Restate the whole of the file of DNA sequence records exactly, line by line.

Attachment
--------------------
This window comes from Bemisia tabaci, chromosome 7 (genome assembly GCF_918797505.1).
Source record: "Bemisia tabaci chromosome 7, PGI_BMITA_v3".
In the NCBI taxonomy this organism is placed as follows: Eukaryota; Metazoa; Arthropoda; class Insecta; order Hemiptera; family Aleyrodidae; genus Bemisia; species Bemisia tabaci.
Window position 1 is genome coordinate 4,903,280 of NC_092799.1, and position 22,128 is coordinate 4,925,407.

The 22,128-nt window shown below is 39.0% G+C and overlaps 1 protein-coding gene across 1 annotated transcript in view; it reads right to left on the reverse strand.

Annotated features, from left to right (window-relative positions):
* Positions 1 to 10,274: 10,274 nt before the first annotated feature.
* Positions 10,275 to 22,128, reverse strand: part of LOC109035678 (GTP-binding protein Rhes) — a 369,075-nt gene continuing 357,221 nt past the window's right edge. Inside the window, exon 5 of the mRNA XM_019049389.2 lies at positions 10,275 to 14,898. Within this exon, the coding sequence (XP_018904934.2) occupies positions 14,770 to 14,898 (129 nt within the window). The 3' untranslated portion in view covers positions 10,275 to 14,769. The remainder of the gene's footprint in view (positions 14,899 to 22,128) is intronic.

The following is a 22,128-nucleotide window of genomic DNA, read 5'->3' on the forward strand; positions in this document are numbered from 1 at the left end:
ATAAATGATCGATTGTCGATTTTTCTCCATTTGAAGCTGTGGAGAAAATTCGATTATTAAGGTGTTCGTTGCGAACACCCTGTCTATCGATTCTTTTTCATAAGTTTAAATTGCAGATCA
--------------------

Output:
This window comes from Bemisia tabaci, chromosome 7 (genome assembly GCF_918797505.1).
Source record: "Bemisia tabaci chromosome 7, PGI_BMITA_v3".
In the NCBI taxonomy this organism is placed as follows: Eukaryota; Metazoa; Arthropoda; class Insecta; order Hemiptera; family Aleyrodidae; genus Bemisia; species Bemisia tabaci.
Window position 1 is genome coordinate 4,903,280 of NC_092799.1, and position 22,128 is coordinate 4,925,407.

The 22,128-nt window shown below is 39.0% G+C and overlaps 1 protein-coding gene across 1 annotated transcript in view; it reads right to left on the reverse strand.

Annotated features, from left to right (window-relative positions):
* Positions 1 to 10,274: 10,274 nt before the first annotated feature.
* Positions 10,275 to 22,128, reverse strand: part of LOC109035678 (GTP-binding protein Rhes) — a 369,075-nt gene continuing 357,221 nt past the window's right edge. Inside the window, exon 5 of the mRNA XM_019049389.2 lies at positions 10,275 to 14,898. Within this exon, the coding sequence (XP_018904934.2) occupies positions 14,770 to 14,898 (129 nt within the window). The 3' untranslated portion in view covers positions 10,275 to 14,769. The remainder of the gene's footprint in view (positions 14,899 to 22,128) is intronic.

The following is a 22,128-nucleotide window of genomic DNA, read 5'->3' on the forward strand; positions in this document are numbered from 1 at the left end:
ATAAATGATCGATTGTCGATTTTTCTCCATTTGAAGCTGTGGAGAAAATTCGATTATTAAGGTGTTCGTTGCGAACACCCTGTCTATCGATTCTTTTTCATAAGTTTAAATTGCAGATCA